Khomeini, 43, the best-known of the former supreme leader's 15 grandchildren, has chosen to stand in the February 26 ballot after receiving broad support, the ISNA news agency reported.
"Hassan Khomeini, after the massive urging of different groups and after consulting various personalities, decided to register for Assembly of Experts elections," family member Seyed Ali Khomeini was quoted as saying Thursday.
The mid-ranking cleric is considered a reformist in outlook and has close ties to that camp's most senior figures, such as Mohammad Khatami, who was president from 1997 to 2005.
The 86-member Assembly's role is to monitor the work of the supreme leader, currently Ayatollah Ali Khamenei, 76.
In theory, it can dismiss him, and would be responsible for picking a replacement. It would have the same task should Khamenei die.
Signup to our newsletter and follow us on Facebook and Twitter!
Members are chosen by the public, for a term of eight years, from a list that is pre-screened by another powerful committee, the Guardian Council.
Both the Assembly and the Council are considered to be dominated by conservatives.
Khomeini's candidature follows a recent declaration that one of Iran's most senior clerics and its president from 1989 to 1997, Ayatollah Akbar Hashemi Rafsanjani, will again stand in the Assembly elections.
The poll will coincide with parliamentary elections, which could see more moderates and reformists chosen on the back of Iran's recent nuclear deal with world powers.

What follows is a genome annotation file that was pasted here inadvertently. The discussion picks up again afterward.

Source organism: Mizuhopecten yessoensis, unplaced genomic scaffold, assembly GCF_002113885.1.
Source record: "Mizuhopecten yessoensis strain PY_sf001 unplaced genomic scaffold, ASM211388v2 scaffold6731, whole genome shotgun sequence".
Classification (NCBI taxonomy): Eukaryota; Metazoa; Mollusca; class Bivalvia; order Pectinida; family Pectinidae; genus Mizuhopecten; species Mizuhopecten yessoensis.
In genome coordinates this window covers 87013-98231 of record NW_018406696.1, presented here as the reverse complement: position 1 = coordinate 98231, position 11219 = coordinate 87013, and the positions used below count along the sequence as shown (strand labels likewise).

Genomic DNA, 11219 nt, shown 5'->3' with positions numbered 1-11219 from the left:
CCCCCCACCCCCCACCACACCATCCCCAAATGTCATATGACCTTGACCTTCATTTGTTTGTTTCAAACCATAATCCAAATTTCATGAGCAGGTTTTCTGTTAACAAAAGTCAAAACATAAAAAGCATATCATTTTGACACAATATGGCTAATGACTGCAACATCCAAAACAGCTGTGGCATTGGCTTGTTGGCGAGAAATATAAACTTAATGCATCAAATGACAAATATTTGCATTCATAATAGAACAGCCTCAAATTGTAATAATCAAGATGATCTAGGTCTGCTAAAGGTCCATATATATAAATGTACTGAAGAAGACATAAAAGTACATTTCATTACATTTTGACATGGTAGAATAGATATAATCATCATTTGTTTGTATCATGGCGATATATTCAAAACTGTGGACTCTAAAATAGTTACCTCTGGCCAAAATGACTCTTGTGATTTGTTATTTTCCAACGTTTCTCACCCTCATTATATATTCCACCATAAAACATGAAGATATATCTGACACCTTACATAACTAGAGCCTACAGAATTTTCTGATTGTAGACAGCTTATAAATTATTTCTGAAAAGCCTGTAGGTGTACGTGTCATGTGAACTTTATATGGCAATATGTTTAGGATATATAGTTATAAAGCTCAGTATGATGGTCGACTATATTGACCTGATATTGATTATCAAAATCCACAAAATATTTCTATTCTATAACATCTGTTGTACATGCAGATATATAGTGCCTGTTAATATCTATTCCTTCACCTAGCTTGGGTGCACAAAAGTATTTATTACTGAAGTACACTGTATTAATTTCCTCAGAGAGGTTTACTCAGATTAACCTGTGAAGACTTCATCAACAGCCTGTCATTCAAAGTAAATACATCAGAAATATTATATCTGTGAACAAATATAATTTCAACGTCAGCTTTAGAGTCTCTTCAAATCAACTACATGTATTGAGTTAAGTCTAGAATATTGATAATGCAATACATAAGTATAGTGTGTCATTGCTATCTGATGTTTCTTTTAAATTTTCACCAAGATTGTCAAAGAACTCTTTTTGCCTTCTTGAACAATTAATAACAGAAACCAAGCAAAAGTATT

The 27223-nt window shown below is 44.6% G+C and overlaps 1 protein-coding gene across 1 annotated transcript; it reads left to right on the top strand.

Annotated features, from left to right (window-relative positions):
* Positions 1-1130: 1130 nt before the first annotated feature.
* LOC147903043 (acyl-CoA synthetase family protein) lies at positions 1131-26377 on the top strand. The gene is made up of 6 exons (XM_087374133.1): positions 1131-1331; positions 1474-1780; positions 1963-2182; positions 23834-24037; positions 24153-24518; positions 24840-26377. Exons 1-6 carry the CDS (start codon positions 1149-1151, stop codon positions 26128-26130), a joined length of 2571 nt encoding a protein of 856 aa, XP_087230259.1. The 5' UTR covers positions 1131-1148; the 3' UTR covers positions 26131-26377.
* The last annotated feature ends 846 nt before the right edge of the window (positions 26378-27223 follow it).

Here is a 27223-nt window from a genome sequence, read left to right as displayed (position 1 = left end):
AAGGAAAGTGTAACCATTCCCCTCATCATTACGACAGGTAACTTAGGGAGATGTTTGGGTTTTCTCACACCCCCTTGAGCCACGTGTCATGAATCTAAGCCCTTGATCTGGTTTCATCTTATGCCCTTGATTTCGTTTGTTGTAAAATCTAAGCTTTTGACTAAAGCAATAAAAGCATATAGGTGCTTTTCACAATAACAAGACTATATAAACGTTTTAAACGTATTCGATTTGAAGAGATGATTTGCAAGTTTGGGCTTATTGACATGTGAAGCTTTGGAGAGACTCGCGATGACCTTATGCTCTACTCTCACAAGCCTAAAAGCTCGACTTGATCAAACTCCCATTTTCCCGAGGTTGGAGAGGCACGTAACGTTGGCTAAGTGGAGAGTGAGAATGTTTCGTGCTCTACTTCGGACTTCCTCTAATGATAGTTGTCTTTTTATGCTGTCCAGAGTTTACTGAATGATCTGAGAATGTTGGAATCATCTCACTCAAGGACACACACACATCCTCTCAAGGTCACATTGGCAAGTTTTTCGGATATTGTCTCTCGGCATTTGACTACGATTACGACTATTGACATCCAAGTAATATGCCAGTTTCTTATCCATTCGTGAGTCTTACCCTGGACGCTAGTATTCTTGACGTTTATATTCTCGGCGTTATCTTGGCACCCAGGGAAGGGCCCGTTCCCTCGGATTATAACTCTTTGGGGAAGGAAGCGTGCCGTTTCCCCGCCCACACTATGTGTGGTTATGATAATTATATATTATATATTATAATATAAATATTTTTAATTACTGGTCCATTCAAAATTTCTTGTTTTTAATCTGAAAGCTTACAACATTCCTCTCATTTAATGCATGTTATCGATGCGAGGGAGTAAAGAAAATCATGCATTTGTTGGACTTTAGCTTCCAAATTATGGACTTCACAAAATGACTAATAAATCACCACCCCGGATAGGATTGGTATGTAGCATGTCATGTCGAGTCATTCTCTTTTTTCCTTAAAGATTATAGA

President Hassan Rouhani, a moderate, has faced vocal opposition from the present parliament, including on the nuclear deal. Even so, MPs voted overwhelmingly to back the agreement despite failing to gain the right to oversee its implementation.
A less hostile parliament would give Rouhani a greater chance of passing at least limited social reforms, which he championed in his 2013 election campaign. Like candidates to the Assembly, those wanting to become MPs have to be vetted by the Guardian Council.
Since becoming president, Rouhani's domestic agenda has been relegated by the nearly two years of talks that resulted in the nuclear deal, which is still to be implemented. The agreement should see all nuclear-related sanctions on Iran lifted in return for curbs and stronger international monitoring of its atomic programme.